Time For a 21st Century National Crime Commission?

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President Lyndon Baines Johnson appointed the 19-member Commission on Law Enforcement and Administration of Justice in 1967. Illustration by Kip via Flickr

President Lyndon Baines Johnson appointed the 19-member Commission on Law Enforcement and Administration of Justice in 1967. Illustration by Kip via Flickr

Does the nation need a new blue-ribbon commission to study the criminal justice system?

Some prominent members of the American Society of Criminology believe it does, and they are continuing to press for one, despite the idea’s failure to gain traction among lawmakers so far.

The last such panel was convened by President Lyndon B. Johnson a half-century ago, and produced a lengthy report that experts consider a landmark. Last year, the criminologists heard from U.S. Sen. Gary Peters (D-MI), who along with several Republicans have proposed another commission.

The plan is yet to be debated, as Congress is near adjournment without moving on major criminal-justice legislation.

At the criminology group’s annual meeting that ended over the weekend in New Orleans, three former presidents of the organization spoke in a panel discussion on what subjects they believed a new commission should examine.

Alfred Blumstein of Carnegie Mellon University, who served on the staff of the LBJ-era panel, said that while the crime picture has changed greatly in a half-century, “it’s clear that we need a new commission to address” current issues.

Blumstein cited the number of inmates in U.S. prisons and jails, which is more than two million today compared with only about 200,000 when the Johnson commission was meeting.

The 1960s panel preceded the “war on drugs,” which was a major contributor to what is now termed “mass incarceration,” as well as concern about the large number of people with mental illnesses who are encountered by police officers today and who often end up behind bars.

Roland Chilton of the University of Massachusetts, who also worked on the original commission, observed that, “We did not see mass incarceration coming” in the mid-1960s.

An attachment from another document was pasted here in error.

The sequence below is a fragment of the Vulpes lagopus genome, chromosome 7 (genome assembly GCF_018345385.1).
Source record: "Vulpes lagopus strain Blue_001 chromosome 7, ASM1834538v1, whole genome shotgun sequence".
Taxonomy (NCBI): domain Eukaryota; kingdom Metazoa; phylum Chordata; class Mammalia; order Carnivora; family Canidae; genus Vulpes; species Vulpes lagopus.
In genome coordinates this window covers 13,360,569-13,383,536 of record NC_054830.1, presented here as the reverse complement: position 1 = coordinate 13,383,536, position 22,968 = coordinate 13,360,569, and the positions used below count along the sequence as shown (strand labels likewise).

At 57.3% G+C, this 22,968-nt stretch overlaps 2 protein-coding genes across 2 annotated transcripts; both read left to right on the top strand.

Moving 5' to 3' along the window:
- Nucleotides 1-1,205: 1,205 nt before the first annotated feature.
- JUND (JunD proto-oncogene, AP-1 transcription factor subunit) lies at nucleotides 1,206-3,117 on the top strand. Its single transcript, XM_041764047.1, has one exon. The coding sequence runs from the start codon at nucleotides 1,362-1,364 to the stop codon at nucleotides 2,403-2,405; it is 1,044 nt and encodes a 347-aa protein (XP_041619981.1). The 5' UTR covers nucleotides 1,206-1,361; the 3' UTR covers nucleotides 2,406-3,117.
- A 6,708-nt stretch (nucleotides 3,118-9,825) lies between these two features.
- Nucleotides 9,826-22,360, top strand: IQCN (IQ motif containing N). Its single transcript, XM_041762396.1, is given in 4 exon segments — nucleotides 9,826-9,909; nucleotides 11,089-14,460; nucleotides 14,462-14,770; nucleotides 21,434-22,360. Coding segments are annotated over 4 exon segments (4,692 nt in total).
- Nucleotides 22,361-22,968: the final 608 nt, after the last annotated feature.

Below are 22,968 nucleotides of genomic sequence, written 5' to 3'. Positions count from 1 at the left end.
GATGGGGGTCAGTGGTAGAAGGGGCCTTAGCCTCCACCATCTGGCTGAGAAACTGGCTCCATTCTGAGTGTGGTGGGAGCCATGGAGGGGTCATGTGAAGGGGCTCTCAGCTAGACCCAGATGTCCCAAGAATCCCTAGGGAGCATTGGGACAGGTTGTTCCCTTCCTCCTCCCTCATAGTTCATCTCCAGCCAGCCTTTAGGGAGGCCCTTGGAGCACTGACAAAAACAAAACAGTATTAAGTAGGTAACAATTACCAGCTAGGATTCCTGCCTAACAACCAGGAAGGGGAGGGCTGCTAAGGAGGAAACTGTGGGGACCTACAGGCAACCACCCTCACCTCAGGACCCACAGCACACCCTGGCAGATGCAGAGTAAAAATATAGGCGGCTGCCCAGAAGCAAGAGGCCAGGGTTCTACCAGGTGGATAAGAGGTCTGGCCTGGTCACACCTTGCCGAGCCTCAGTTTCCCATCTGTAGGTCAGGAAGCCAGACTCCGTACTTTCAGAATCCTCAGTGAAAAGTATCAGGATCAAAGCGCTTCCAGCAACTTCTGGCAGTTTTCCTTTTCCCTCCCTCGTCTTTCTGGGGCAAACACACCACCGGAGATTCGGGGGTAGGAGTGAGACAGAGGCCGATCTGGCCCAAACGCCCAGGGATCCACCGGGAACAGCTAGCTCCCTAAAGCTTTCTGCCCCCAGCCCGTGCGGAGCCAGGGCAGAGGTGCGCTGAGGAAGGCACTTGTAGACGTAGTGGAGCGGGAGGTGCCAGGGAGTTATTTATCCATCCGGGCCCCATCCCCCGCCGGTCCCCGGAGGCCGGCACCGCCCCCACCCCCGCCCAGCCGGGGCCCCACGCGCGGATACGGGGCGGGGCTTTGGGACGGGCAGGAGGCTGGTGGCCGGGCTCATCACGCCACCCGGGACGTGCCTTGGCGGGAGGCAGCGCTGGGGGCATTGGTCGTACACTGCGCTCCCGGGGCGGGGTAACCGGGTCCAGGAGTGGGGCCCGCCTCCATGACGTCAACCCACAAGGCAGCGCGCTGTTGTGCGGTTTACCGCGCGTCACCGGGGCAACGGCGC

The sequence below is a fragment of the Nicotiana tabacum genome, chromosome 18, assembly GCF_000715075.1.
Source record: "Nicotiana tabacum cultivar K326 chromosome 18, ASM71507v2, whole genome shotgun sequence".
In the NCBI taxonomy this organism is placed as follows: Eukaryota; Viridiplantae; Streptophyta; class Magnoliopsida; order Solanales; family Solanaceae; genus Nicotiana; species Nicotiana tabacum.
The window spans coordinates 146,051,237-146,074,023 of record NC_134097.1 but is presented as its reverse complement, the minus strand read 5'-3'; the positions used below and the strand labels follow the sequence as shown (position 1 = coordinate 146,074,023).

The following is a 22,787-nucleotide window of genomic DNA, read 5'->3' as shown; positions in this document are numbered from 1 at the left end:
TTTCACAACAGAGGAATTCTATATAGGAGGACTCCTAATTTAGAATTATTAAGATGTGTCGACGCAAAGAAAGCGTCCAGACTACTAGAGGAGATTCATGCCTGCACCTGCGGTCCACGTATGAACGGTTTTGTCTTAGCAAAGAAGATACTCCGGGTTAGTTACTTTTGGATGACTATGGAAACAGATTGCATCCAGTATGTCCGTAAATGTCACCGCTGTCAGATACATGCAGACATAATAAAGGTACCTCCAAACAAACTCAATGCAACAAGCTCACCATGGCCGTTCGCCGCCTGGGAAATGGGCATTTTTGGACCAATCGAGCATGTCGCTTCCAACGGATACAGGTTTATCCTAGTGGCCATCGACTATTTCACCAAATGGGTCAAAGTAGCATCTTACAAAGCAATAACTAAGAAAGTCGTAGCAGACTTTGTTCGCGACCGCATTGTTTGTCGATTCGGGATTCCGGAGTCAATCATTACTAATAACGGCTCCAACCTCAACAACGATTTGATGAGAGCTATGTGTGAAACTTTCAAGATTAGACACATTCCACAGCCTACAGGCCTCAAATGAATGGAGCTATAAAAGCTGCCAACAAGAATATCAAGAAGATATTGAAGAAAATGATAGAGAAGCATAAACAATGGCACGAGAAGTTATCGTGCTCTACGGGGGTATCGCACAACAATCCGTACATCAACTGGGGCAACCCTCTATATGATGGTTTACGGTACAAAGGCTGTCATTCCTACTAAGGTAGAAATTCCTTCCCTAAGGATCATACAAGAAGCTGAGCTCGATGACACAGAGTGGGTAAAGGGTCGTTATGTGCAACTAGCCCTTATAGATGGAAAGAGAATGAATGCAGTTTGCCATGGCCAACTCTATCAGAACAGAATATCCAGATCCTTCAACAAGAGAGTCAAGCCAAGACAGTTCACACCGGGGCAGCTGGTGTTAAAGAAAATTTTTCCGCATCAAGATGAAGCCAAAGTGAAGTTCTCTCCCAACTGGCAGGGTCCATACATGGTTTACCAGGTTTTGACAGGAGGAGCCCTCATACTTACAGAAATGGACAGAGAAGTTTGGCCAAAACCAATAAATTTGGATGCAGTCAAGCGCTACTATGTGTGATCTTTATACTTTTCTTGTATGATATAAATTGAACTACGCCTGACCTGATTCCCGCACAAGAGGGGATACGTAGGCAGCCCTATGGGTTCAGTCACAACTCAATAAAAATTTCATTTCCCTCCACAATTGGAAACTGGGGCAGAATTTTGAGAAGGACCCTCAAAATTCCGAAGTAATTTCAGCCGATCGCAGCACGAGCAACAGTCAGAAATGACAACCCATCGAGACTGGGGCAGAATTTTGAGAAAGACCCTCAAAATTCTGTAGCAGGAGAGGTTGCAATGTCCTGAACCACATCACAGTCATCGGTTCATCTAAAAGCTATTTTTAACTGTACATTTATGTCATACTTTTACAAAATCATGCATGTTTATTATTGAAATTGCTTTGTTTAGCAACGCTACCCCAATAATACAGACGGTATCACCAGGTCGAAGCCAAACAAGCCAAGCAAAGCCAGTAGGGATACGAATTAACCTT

Chilton said one of the Johnson panel’s “blind spots” was overlooking changes in criminal law at the federal and state levels that would help fill existing prisons and lead to construction of many new ones.

The LBJ commission also preceded the increase in arrests and prosecutions that have disproportionately affected minorities, with African Americans behind bars at a much higher rate than their share of the population, Chilton said.

David Farrington of the University of Cambridge recommended that a crime commission undertake a new study of  “career criminals.” In the 1980s, the National Academy of Sciences sponsored studies that established what is now the well-known fact that a small number of lawbreakers commit a vast majority of the nation’s serious crimes.

Farrington said a 21st-century panel should review what is now known about such “career criminals,” especially what interventions have and have not worked to prevent them from continuing their lawbreaking careers, and how long prison sentences should be to maximize deterrence from further offending.

Critics contend that many sentences imposed today are far longer than needed and are excessively costly to taxpayers.

Farrington also suggested that law enforcers remain too focused on street crimes and do not fully recognize that many criminals have found it “easier to cheat and steal” on the Internet than to mug victims on the street.

Asked why a new crime commission is warranted when the national crime rate has dropped sharply since its height in the early 1990s, Blumstein said the focus now should be on problems within the criminal justice system, which is “screwed up in a number of ways.”

Blumstein noted that science plays a much more significant role in the criminal justice than it formerly did. The “simplistic view” that “locking people up means less crime” has largely been replaced by an emphasis on techniques like assessing the risk that particular suspects will commit more offenses.

A crime commission could help by analyzing the state of crime research, he said.

The criminology panel met only 11 days after Donald Trump won the presidential election Trump made rising crime rates in several big cities a major issue in his campaign, but it is not clear how his administration would view the idea of a new commission on the subject.

The idea has been supported by such leading Republicans as Sen. John Cornyn (R-TX) and Lindsey Graham (R-SC).

Ted Gest is president of  Criminal Justice Journalists and Washington bureau chief of The Crime Report. Readers’ comments are welcome.

 

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